Sep 19 2019

Manipulating Soft Materials with Interfacial Dynamics: From Bubble Bursting to Nanoparticle Denaturation

September 19, 2019

11:00 AM - 12:00 PM


124 EIB


945 W. Taylor St., Chicago, IL 60607

Manipulating Soft Materials with Interfacial Dynamics: From Bubble Bursting to Nanoparticle Denaturation

Presenter: Jie Feng, Assistant Professor of Mechanical Science and Engineering, University of Illinois at Urbana-Champaign, Champaign

Abstract: Interfaces between two distinct phases are ubiquitous in nature and many engineering processes. From the fundamental studies in physics, materials and biology, to applications in various fields, interfaces control many aspects of the thermodynamics and dynamics of multi-phase systems. Not surprisingly, questions about the dynamics of interfaces, e.g., their flow and response to forces, occur widely in colloid science, fluid mechanics and other areas of science and engineering. Therefore, understanding various interfacial dynamics remains a canonical problem with strong intellectual interest and broad industrial impacts.

In this talk, we will describe two distinct problems where we investigate the interfacial dynamics of structured complex fluids, and the understandings can be extended to soft materials engineering for applications in the environmental and health science. First, we will present the study of bubble bursting at a compound air-oil-water interface. We document the hitherto unreported formation and dispersal of submicrometer oil droplets into the water column. Surprisingly, the droplet size is selected by the physicochemical interactions rather than by hydrodynamic effects. The implications of the dispersal mechanism for oil-spill remediation and multi-functional nanoemulsion formation will also be demonstrated. Second, we will discuss the evolution of polymeric nanoparticle attachment at an air-liquid interface over time scales from 100 millisecond to a few seconds. We document three distinct stages in the nanoparticle adsorption. In addition to an early stage of free diffusion and a later one with steric adsorption barriers, we find a hitherto unrealized region where the interfacial energy changes due to surface “denaturation” or restructuring of the nanoparticles at the interface. We adopt a quantitative model to calculate the diffusion coefficient, adsorption rate and barrier, and extent of nanoparticle hydrophobic core exposure at different stages. Our findings offer new insights for the interfacial behavior of nanoparticles, as well as the application of their controlled release at the interface.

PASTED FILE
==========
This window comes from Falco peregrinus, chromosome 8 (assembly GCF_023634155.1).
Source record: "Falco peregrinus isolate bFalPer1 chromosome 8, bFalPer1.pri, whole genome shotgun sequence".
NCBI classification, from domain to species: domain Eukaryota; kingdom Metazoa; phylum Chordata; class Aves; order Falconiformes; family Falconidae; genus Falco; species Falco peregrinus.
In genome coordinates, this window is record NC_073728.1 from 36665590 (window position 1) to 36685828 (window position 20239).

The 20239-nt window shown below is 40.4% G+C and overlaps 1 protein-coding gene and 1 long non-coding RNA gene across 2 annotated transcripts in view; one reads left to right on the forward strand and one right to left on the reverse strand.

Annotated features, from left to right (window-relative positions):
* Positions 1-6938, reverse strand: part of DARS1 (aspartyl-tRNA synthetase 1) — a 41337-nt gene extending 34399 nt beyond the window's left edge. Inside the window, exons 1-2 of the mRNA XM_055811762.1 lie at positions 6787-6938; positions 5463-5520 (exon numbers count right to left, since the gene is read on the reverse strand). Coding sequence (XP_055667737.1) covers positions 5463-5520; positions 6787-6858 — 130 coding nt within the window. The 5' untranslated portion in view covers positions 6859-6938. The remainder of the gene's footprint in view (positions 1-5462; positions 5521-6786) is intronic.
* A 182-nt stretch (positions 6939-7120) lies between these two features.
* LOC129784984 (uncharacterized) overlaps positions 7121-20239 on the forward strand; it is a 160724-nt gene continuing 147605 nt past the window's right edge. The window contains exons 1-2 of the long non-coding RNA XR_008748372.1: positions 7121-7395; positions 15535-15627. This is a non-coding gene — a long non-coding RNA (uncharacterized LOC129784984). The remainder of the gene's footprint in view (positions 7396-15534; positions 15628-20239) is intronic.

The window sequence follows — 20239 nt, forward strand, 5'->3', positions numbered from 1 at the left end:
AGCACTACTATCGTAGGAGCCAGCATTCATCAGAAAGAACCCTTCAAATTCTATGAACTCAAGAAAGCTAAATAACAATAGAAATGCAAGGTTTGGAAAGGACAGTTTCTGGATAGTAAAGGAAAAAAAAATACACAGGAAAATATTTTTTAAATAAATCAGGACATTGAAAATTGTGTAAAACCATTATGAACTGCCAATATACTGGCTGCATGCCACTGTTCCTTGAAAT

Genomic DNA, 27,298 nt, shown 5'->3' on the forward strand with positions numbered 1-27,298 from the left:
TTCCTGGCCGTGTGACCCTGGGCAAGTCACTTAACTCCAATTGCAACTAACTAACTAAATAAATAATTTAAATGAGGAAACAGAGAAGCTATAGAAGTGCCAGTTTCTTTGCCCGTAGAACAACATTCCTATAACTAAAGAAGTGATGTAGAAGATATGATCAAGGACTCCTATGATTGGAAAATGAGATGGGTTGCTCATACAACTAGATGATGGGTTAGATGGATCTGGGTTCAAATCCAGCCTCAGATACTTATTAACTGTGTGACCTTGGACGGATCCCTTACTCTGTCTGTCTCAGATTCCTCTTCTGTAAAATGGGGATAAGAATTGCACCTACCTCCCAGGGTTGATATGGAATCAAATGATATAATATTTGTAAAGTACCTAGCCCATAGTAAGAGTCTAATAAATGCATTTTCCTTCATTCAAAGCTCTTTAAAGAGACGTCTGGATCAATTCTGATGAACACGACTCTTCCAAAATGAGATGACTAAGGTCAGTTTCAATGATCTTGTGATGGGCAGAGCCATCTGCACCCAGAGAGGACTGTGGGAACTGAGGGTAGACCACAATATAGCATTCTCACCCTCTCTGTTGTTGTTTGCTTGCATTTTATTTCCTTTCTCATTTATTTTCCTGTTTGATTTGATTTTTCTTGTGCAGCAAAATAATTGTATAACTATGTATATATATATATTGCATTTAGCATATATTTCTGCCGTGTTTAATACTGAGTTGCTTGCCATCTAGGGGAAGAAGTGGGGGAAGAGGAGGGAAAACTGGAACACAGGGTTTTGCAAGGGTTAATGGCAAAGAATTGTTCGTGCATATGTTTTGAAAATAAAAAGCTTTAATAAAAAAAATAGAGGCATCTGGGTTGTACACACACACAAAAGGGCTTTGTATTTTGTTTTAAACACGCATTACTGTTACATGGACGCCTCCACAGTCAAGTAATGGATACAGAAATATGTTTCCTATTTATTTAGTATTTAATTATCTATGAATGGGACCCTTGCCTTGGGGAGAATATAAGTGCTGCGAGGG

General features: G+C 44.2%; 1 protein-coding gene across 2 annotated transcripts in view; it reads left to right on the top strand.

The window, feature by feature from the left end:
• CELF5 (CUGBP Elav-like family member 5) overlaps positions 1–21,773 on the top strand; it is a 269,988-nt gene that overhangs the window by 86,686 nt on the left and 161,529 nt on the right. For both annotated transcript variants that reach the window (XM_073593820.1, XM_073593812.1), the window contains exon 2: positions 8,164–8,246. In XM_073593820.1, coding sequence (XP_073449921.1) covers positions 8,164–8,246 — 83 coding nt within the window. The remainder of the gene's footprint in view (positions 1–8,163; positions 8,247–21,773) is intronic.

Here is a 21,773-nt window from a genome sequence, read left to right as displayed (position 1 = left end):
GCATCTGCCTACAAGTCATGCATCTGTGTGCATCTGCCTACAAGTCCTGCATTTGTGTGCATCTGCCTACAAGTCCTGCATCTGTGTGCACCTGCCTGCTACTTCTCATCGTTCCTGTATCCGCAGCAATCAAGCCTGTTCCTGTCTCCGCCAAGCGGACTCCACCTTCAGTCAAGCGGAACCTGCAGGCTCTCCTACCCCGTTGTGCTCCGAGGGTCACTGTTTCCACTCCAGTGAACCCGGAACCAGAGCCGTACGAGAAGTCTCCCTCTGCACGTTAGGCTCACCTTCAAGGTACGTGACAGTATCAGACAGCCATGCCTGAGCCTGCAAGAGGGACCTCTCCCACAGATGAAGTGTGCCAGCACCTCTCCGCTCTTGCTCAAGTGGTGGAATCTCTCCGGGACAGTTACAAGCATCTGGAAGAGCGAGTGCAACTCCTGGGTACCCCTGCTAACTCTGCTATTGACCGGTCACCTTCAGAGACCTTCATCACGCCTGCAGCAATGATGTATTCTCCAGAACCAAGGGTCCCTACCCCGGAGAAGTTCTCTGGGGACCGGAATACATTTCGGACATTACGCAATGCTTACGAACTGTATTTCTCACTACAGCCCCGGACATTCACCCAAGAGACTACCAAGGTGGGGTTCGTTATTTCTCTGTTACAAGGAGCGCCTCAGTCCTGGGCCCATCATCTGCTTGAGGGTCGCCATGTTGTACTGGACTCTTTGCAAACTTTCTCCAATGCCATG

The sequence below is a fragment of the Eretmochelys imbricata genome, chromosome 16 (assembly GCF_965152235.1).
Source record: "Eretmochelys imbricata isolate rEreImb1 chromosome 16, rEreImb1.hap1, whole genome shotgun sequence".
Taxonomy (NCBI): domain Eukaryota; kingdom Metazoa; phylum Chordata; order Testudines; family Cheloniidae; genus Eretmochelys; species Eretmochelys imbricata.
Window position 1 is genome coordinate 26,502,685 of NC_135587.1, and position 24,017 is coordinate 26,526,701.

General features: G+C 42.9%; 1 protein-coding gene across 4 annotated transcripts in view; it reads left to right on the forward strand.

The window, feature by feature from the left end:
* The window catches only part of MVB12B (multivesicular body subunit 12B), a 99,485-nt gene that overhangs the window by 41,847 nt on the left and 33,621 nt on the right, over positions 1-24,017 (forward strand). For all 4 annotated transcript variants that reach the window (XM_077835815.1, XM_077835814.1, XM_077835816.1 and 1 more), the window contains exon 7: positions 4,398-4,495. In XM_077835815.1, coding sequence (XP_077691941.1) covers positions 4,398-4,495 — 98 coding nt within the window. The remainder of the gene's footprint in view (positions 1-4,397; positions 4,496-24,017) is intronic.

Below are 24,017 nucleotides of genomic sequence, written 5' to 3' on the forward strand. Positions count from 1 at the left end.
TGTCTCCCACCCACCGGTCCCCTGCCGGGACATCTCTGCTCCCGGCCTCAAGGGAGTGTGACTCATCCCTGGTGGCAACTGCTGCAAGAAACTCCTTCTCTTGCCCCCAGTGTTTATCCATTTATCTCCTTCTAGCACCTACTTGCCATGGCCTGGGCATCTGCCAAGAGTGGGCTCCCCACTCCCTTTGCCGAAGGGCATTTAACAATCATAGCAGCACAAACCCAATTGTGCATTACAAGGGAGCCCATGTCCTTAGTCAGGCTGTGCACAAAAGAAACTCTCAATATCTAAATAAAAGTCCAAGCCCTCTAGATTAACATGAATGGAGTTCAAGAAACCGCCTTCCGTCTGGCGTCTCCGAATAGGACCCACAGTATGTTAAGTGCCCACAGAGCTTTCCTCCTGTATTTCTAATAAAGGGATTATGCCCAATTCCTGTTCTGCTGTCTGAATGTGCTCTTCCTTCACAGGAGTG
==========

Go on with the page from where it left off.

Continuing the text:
Presenter bio: Jie Feng is an assistant professor in the Department of Mechanical Science and Engineering at the University of Illinois at Urbana-Champaign. He obtained his PhD in mechanical and aerospace engineering from Princeton University and did his postdoctoral research in chemical and biological engineering at Princeton University before joining the University of Illinois in January 2019. The research interests of his group lie in understanding the fundamental interfacial transport phenomena in structured complex fluids at a microscopic scale, to derive new insights for innovative materials engineering platforms to provide solutions to some of today’s most challenging problems in the environment remediation and human health. Currently, the research thrusts include bubble and vesicle dynamics at complex spaces, multi-phase dynamics related to thin-film flows, polymer self-assembly for structured nanoclusters and nanoparticle-oriented engineering for diagnostic delivery and controlled release, He received the Gordon Wu Prize for Excellence and Wallace Memorial Honorific Fellowship for exceptional promise in research from Princeton University in 2016. His research has led to over 20 publications in major scientific journals, such as Nature Physics, Advanced Materials, Nano Letters, Journal of Fluid Mechanics, Soft Matter, Molecular Pharmaceutics, Langmuir and Physical Review Applied.


Chemical Engineering Department

Date posted

Sep 17, 2019

Date updated

Oct 1, 2019